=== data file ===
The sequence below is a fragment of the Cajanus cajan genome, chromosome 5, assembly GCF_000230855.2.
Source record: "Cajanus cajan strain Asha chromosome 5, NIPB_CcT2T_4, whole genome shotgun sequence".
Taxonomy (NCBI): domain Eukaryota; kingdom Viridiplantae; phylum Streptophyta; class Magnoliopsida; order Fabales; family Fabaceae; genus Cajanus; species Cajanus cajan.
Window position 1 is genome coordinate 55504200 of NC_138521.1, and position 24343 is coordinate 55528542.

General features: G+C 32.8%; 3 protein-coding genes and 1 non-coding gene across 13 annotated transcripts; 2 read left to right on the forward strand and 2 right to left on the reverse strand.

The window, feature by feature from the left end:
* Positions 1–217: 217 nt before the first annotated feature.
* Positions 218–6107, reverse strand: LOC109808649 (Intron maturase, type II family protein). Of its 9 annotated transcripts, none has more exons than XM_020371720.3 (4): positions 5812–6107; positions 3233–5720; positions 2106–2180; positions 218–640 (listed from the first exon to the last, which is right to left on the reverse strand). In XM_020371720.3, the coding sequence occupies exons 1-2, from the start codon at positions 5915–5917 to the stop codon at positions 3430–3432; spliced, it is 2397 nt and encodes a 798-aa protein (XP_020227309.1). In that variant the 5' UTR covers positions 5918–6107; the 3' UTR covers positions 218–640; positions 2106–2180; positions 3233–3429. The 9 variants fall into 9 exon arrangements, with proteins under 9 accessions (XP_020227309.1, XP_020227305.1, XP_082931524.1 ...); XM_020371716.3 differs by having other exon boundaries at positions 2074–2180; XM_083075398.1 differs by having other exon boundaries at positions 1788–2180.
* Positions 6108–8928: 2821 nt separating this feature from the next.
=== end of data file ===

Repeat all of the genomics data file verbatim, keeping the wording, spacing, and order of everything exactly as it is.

The sequence below is a fragment of the Cajanus cajan genome, chromosome 5, assembly GCF_000230855.2.
Source record: "Cajanus cajan strain Asha chromosome 5, NIPB_CcT2T_4, whole genome shotgun sequence".
Taxonomy (NCBI): domain Eukaryota; kingdom Viridiplantae; phylum Streptophyta; class Magnoliopsida; order Fabales; family Fabaceae; genus Cajanus; species Cajanus cajan.
Window position 1 is genome coordinate 55504200 of NC_138521.1, and position 24343 is coordinate 55528542.

General features: G+C 32.8%; 3 protein-coding genes and 1 non-coding gene across 13 annotated transcripts; 2 read left to right on the forward strand and 2 right to left on the reverse strand.

The window, feature by feature from the left end:
* Positions 1–217: 217 nt before the first annotated feature.
* Positions 218–6107, reverse strand: LOC109808649 (Intron maturase, type II family protein). Of its 9 annotated transcripts, none has more exons than XM_020371720.3 (4): positions 5812–6107; positions 3233–5720; positions 2106–2180; positions 218–640 (listed from the first exon to the last, which is right to left on the reverse strand). In XM_020371720.3, the coding sequence occupies exons 1-2, from the start codon at positions 5915–5917 to the stop codon at positions 3430–3432; spliced, it is 2397 nt and encodes a 798-aa protein (XP_020227309.1). In that variant the 5' UTR covers positions 5918–6107; the 3' UTR covers positions 218–640; positions 2106–2180; positions 3233–3429. The 9 variants fall into 9 exon arrangements, with proteins under 9 accessions (XP_020227309.1, XP_020227305.1, XP_082931524.1 ...); XM_020371716.3 differs by having other exon boundaries at positions 2074–2180; XM_083075398.1 differs by having other exon boundaries at positions 1788–2180.
* Positions 6108–8928: 2821 nt separating this feature from the next.